Sentences and the Senses: Where Rick Bass Discovers Stories

by Marylee MacDonald in For Readers, For Writers Doing Revisions

Sentences are where stories begin, according to Rick Bass, winner of the prestigious Story Prize. “What I’m hungering for as a reader is the visuals, the reminders that the world is a beautiful place, and I’m just trying to bring, you know, almost a painterly illumination on sentences, on objects, on subjects. And so there […]

Summary Passages Must Show and Tell

Summary passages keep stories moving forward to the next “big scene.” A “scene” means the action that’s happening in pseudo-real-time. There’s conflict between people or between a person and a force of nature, and the author knows that readers want to see those moments dramatized. The protagonist confronts his or her nemesis or reaches a […]

“Show, Don’t Tell” | Still Sound Advice, or Lame Idea?

“Show, don’t tell.” What does it mean, and should writers pay attention to this time-worn advice? In this post I’m going to look at three writers who use narrative exposition–old-fashioned storytelling–and see what they’re doing on the “show, don’t tell” front. Let’s start with a bit of background. Wikipedia cites a passage in a Chekhov letter […]

How Do I Know When My Novel Is Done?

by Marylee MacDonald in For Writers Doing Revisions

Sending out your novel is easy. You can upload it to CreateSpace or fire off an e-mail to an agent. Whew! you think. Now my novel is done. It’s out of my hands. At one extreme are writers who send out work soon after they’ve finished a first or second draft. At the other extreme […]

Setting And Its Impact on Character : Insights On The Human Condition

by Marylee MacDonald in For Writers Doing Revisions, Setting

The setting of your novel plays an important role in how characters behave. Here’s a simple trick that will help you use setting as a lever to get characters out of their heads and into action. To add tension to a scene, make a character too hot or too cold. If you fiddle with a […]

Story Structure | Filling the “Plot-holes”

by Marylee MacDonald in For Writers Doing Revisions, Plot

Story structure is something I’ve worked long and hard to learn. If I wrote detective fiction or romance novels, I’d have a readymade scaffolding onto which I could hang my plot hooks and turning points. Those genres have conventions no writer of genre fiction can afford to ignore. With literary fiction, however, story structure isn’t […]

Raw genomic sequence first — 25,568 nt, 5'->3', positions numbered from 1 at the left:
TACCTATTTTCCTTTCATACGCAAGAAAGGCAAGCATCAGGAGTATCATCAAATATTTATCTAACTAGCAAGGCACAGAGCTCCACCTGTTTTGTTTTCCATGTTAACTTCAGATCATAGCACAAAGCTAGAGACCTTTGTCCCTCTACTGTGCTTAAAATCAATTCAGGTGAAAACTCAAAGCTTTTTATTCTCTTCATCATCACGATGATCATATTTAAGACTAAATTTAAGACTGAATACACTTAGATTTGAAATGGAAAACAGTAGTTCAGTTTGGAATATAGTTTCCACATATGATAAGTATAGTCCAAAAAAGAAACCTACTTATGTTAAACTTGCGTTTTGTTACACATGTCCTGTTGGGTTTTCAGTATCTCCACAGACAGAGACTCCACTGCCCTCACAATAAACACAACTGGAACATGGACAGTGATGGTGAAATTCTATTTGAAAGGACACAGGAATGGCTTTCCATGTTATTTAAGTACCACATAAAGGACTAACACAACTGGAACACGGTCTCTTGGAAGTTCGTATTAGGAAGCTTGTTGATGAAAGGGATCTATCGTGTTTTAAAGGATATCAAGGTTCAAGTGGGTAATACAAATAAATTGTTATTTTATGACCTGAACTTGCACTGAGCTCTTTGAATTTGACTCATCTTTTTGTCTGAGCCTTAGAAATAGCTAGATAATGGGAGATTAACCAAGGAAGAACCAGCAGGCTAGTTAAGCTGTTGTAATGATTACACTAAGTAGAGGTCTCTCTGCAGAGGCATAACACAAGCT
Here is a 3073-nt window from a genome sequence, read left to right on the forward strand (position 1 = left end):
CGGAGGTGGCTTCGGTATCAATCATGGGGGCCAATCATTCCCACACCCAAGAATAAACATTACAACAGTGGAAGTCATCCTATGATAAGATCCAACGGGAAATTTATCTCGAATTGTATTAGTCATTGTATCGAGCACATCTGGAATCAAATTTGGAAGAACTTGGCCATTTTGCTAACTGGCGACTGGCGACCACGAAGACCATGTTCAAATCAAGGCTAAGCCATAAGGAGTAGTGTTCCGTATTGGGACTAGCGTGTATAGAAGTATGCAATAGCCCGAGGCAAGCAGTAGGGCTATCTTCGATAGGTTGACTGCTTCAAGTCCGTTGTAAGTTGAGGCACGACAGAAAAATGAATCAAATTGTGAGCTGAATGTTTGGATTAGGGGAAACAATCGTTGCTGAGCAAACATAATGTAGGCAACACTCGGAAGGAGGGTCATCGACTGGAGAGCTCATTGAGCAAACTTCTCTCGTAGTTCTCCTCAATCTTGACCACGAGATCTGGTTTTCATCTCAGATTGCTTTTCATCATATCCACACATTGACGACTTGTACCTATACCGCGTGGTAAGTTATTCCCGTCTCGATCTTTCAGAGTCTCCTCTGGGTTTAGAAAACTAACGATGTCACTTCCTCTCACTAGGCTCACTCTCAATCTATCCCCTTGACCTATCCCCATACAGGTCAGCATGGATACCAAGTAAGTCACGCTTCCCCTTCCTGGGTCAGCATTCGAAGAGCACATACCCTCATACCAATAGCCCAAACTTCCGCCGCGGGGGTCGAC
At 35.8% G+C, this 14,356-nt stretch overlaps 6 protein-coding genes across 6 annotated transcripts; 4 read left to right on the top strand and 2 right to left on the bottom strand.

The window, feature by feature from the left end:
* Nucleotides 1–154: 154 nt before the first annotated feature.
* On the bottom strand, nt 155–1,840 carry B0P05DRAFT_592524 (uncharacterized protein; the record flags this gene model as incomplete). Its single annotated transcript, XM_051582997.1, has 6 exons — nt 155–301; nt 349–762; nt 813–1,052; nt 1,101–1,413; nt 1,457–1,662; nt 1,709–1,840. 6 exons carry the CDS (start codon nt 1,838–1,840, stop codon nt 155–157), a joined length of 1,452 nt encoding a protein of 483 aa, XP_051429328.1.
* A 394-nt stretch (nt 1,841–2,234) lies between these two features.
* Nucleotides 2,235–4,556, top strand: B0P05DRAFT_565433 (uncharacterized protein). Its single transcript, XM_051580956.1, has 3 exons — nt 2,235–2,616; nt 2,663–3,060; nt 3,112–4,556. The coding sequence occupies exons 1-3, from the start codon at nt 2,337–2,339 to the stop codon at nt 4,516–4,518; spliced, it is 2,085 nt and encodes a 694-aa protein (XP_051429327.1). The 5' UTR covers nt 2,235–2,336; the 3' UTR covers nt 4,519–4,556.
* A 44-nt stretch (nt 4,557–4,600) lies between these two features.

New Categories for YA Authors | How to Rank on Amazon

by Marylee MacDonald in Apps & Software, For Writers Doing Revisions

What are categories and how does your book’s metadata determine them? Well, if you’re going to write one book and put it online yourself, categories and metadata may not matter very much. But if you plan on publishing several books and you want to have a career as an author, those terms matter a great […]

Hiring An Editor | Should You Spend The Money?

You’ve slaved over your novel, and now you’re ready to send it out into the world. Should you consider hiring an editor, and if so, what kind? If your novel needs help with plot and characterization, hire a developmental editor. If you’re shaky on facts and need someone to check your dates, proper names, timeline, […]

Writing Dialogue | A Writer’s Cheat Sheet

Writing dialogue comes naturally to many writers. Others avoid it entirely. If you are going to use dialogue, make sure you work hard to capture readers’ interest. Here’s a cheat sheet with pointers I’ve picked up over the years. Must-Dos When Writing Dialogue Dialogue must do three things. It must: sound realistic advance the plot […]

Dialogue and Tension | Bringing Scenes To Life

by Marylee MacDonald in For Writers Doing Revisions

Dialogue and tension go hand-in-hand. If the dialogue sounds fake or flat, you will not grab readers and compel them to read your book. In this post I’m going to give you four ways to revise dialogue and increase tension. I want to shine a spotlight on dramatic scenes. Scenes are where the reader forms […]